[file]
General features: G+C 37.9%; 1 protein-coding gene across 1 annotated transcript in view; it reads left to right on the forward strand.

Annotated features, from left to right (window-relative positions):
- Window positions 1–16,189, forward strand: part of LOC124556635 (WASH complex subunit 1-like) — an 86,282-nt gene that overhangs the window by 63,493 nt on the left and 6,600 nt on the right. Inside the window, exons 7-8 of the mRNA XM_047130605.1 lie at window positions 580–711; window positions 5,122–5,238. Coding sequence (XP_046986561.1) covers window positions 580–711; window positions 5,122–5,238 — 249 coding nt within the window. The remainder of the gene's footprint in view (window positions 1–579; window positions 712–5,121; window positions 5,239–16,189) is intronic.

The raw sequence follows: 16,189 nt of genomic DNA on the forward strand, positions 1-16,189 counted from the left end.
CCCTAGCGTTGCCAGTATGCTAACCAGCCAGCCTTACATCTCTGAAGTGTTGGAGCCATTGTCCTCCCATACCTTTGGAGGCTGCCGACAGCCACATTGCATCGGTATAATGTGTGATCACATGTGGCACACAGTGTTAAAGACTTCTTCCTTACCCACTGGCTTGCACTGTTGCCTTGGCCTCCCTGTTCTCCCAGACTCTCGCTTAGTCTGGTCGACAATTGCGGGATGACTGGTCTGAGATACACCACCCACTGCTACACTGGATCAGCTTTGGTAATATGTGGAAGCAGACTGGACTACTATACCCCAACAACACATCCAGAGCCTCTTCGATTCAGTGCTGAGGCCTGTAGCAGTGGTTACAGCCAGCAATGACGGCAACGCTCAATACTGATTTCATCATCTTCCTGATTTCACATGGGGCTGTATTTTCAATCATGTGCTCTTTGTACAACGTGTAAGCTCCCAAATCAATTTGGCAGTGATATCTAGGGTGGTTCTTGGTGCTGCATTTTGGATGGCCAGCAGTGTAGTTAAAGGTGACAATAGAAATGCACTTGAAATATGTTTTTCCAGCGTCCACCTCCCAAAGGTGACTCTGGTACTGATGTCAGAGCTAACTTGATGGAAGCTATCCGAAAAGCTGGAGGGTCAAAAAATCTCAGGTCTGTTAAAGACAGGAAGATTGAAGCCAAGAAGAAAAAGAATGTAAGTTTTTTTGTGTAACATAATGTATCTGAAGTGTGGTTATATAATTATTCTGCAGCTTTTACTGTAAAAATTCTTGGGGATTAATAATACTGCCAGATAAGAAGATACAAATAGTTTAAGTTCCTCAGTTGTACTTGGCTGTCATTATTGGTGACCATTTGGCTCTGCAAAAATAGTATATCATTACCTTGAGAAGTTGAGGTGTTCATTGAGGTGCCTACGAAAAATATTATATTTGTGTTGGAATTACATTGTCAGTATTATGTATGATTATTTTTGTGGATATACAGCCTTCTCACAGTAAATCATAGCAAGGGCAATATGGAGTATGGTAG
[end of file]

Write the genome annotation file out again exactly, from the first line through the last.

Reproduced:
General features: G+C 37.9%; 1 protein-coding gene across 1 annotated transcript in view; it reads left to right on the forward strand.

Annotated features, from left to right (window-relative positions):
- Window positions 1–16,189, forward strand: part of LOC124556635 (WASH complex subunit 1-like) — an 86,282-nt gene that overhangs the window by 63,493 nt on the left and 6,600 nt on the right. Inside the window, exons 7-8 of the mRNA XM_047130605.1 lie at window positions 580–711; window positions 5,122–5,238. Coding sequence (XP_046986561.1) covers window positions 580–711; window positions 5,122–5,238 — 249 coding nt within the window. The remainder of the gene's footprint in view (window positions 1–579; window positions 712–5,121; window positions 5,239–16,189) is intronic.

The raw sequence follows: 16,189 nt of genomic DNA on the forward strand, positions 1-16,189 counted from the left end.
CCCTAGCGTTGCCAGTATGCTAACCAGCCAGCCTTACATCTCTGAAGTGTTGGAGCCATTGTCCTCCCATACCTTTGGAGGCTGCCGACAGCCACATTGCATCGGTATAATGTGTGATCACATGTGGCACACAGTGTTAAAGACTTCTTCCTTACCCACTGGCTTGCACTGTTGCCTTGGCCTCCCTGTTCTCCCAGACTCTCGCTTAGTCTGGTCGACAATTGCGGGATGACTGGTCTGAGATACACCACCCACTGCTACACTGGATCAGCTTTGGTAATATGTGGAAGCAGACTGGACTACTATACCCCAACAACACATCCAGAGCCTCTTCGATTCAGTGCTGAGGCCTGTAGCAGTGGTTACAGCCAGCAATGACGGCAACGCTCAATACTGATTTCATCATCTTCCTGATTTCACATGGGGCTGTATTTTCAATCATGTGCTCTTTGTACAACGTGTAAGCTCCCAAATCAATTTGGCAGTGATATCTAGGGTGGTTCTTGGTGCTGCATTTTGGATGGCCAGCAGTGTAGTTAAAGGTGACAATAGAAATGCACTTGAAATATGTTTTTCCAGCGTCCACCTCCCAAAGGTGACTCTGGTACTGATGTCAGAGCTAACTTGATGGAAGCTATCCGAAAAGCTGGAGGGTCAAAAAATCTCAGGTCTGTTAAAGACAGGAAGATTGAAGCCAAGAAGAAAAAGAATGTAAGTTTTTTTGTGTAACATAATGTATCTGAAGTGTGGTTATATAATTATTCTGCAGCTTTTACTGTAAAAATTCTTGGGGATTAATAATACTGCCAGATAAGAAGATACAAATAGTTTAAGTTCCTCAGTTGTACTTGGCTGTCATTATTGGTGACCATTTGGCTCTGCAAAAATAGTATATCATTACCTTGAGAAGTTGAGGTGTTCATTGAGGTGCCTACGAAAAATATTATATTTGTGTTGGAATTACATTGTCAGTATTATGTATGATTATTTTTGTGGATATACAGCCTTCTCACAGTAAATCATAGCAAGGGCAATATGGAGTATGGTAG